Matthew links names in his genealogy with the term "begat." This seems to exclude any shifts in the blood line, such as we would expect in a line of kings. But the Greek term is gennao, whose meaning is not limited to biological conception (8). It can mean "bring forth" or "produce" (9).

Our interpretation of Luke's genealogy—that it presents Jesus' blood line through Mary—has three important considerations in its favor.

  1. Luke elsewhere intimates that Mary herself was of Davidic descent. In the genealogy, he speaks of Joseph as Jesus' "supposed," or "nominal," father (Luke 3:23). But in his account of the angel's announcement to Mary that she had conceived a child without the aid of a man, Luke remembers the angel saying, "The Lord God shall give unto him [Jesus] the throne of his father David" (Luke 1:32). The implication is that whereas Joseph was His supposed father, David was His real father—that is, His real grandfather on His mother's side.
  2. Some have argued that Luke gives Joseph's genealogy to illustrate the claim, twice stated, that Joseph belonged to the house of David (Luke 1:27; 2:4). But the genealogy Luke provides is elaborate and lengthy. All the detail seems pointless if it is the genealogy of a man who was merely Jesus' supposed father.
  3. Luke carries the ancestry of Christ far beyond David all the way to Adam, father of the human race (Luke 3:38). Evidently, he wishes to show that Jesus was the fulfillment of God's promise to Adam and Eve in the Protevangelium—the promise that their posterity would produce a conqueror of Satan. Luke's genealogy succeeds in identifying Jesus as an offspring of Adam and Eve only if it gives His biological descent. In other words, the genealogy must be the blood line of Mary.

The probable source of the birth narrative in each Gospel is another circumstance supporting our interpretation of the two genealogies. Matthew's account, stressing Joseph's part in the events attending the birth of Jesus, must come from Joseph or his side of the family. The motherly perspective that informs Luke's account (Luke 2:19, 51) indicates that the source is Mary.

Yet, our assertion that Luke gives Mary's blood line stumbles on a serious difficulty. The parent of Jesus that he explicitly places in the line of descent is not Mary, but Joseph (Luke 3:23). Neither custom nor any other constraint prohibited Luke from including Mary in the genealogy. Matthew mentions Mary as well as several other female ancestors of Jesus (Matt. 1:3, 5, 5, 6, 16). Moreover, a reader coming to the genealogy in Luke without any preconception that it was Mary's would naturally take it to be Joseph's. The plain sense of the words is that Jesus was the supposed son of Joseph, who was the actual son of Heli, and so on. In the list of ancestors during the postexilic period, we find further evidence they belong to Joseph's line. It was the custom to name a male child after one of his forefathers (10). For example, in this same postexilic list we find "Mattathias" twice (vv. 25-26). Also, we find two Josephs preceding the Joseph who was the legal father of Jesus (vv. 24, 26). Thus, the third Joseph seems a proper member of the genealogy.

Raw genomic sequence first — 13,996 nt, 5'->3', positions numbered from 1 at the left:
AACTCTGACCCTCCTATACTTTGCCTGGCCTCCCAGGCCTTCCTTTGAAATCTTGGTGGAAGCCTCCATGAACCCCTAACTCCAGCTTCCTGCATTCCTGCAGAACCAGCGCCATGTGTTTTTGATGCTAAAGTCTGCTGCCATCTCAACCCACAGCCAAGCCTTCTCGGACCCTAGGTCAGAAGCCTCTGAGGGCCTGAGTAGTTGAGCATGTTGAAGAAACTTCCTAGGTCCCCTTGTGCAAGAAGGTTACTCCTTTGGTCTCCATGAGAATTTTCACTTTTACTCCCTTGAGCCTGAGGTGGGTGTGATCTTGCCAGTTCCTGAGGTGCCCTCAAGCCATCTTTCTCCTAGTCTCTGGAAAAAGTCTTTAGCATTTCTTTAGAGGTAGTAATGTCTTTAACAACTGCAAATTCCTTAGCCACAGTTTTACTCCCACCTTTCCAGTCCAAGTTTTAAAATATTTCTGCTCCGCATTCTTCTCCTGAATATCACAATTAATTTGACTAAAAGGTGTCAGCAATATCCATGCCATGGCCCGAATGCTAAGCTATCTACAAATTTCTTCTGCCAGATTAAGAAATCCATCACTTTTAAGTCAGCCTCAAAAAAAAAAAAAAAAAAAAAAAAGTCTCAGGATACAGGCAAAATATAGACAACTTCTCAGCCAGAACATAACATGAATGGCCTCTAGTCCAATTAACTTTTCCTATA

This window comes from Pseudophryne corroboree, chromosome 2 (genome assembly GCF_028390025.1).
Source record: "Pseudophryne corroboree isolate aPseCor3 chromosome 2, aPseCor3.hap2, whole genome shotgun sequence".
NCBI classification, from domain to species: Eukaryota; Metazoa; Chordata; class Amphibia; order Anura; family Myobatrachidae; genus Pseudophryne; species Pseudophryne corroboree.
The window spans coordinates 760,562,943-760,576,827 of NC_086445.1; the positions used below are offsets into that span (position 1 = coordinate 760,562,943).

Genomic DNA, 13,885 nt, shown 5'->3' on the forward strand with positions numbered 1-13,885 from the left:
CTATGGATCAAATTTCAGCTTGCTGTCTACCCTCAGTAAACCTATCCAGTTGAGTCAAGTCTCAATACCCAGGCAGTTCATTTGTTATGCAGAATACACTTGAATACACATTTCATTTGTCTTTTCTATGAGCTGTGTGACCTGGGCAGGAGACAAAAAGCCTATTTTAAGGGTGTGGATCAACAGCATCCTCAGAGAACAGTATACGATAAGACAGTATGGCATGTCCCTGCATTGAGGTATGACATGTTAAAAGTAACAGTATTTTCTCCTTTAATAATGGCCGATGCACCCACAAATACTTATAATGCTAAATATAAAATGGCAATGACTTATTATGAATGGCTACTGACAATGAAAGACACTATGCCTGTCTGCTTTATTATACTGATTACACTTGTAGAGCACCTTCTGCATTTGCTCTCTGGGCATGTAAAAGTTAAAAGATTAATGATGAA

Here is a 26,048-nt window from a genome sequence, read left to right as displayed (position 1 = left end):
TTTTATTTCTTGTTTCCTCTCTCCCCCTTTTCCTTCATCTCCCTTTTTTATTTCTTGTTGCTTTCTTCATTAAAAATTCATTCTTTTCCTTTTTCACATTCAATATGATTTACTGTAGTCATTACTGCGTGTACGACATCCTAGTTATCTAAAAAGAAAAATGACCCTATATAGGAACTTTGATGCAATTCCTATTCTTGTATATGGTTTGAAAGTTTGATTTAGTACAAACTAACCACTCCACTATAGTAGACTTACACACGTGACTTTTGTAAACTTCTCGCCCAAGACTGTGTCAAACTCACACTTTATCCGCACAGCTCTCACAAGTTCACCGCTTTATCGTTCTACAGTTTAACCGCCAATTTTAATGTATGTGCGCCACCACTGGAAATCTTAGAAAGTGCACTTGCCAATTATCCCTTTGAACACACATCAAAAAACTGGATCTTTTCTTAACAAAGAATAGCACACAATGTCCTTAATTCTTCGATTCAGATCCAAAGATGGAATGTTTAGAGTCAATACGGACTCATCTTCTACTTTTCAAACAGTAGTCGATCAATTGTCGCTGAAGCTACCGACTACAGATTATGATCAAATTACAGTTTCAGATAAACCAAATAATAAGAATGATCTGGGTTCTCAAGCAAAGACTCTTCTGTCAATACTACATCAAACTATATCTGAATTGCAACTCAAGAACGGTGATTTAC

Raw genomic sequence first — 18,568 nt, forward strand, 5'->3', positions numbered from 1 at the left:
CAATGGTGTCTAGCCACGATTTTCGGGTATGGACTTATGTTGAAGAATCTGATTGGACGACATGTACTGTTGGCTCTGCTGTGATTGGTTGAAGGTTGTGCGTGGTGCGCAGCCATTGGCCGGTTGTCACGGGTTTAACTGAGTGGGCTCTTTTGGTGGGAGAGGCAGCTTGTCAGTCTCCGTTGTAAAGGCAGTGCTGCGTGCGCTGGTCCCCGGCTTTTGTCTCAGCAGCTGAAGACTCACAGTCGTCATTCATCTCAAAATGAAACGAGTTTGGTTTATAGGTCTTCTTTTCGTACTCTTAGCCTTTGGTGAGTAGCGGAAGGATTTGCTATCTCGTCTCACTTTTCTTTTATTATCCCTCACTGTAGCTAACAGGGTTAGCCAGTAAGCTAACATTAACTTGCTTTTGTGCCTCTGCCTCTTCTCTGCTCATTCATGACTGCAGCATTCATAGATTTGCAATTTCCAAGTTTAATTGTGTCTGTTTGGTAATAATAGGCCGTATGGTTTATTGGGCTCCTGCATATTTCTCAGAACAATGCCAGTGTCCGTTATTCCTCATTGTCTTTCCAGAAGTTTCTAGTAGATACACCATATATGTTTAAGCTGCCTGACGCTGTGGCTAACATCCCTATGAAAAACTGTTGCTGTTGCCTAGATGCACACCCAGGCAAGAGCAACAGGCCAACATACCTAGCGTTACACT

How can we reconcile the conflicting evidence? Is the genealogy in Luke that of Joseph or Mary? A possible answer, which we offer with full recognition that our present state of knowledge does not permit a certain resolution of the problem, is that the genealogy is substantially that of both. Although the law forbade marriage to a sister, niece, or aunt, a man could marry a near or distant cousin (Lev. 18). We infer that one of the names early in the listing represents Mary's grandfather as well as Joseph's.

Since the genealogies in Matthew and Luke differ radically from each other, we conclude that most of Joseph's ancestors did not fall in the royal succession. The succession passed into his line at the time of Salathiel and Zorobabel (compare Luke 3:27 with Matt. 1:12), but passed out again for several centuries. If Matthan in Matthew's list (v. 15) is the same as Matthat in Luke's (v. 24), the succession apparently returned to Joseph's blood line only a generation or two before he was born.

Second argument: The two genealogies of Jesus seem to contradict each other.

Reply: The following are the three most serious discrepancies.

  1. The two lines converge in the names Salathiel and Zorobabel, but diverge in the name of Salathiel's predecessor (Matt. 1:12-13; Luke 3:27). Matthew calls him Jechonias (Jeconiah). Luke calls him Neri. The Old Testament states that Salathiel (that is, Shealtiel) was the son of Jeconiah.

    15 And the sons of Josiah were Johanan the first-born, and the second was Jehoiakim, the third Zedekiah, the fourth Shallum.

    16 And the sons of Jehoiakim were Jeconiah his son, Zedekiah his son.

    17 And the sons of Jeconiah, the prisoner, were Shealtiel his son,

    18 and Malchiram, Pedaiah, Shenazar, Jekamiah, Hoshama, and Nedabiah.

    19 And the sons of Pedaiah were Zerubbabel and Shimei. And the sons of Zerubbabel were Meshullam and Hananiah, and Shelomith was their sister;

    20 And Hashubah, Ohel, Berechiah, Hasadiah, and Jushab-hesed, five.

    1 Chronicles 3:15-20 (11)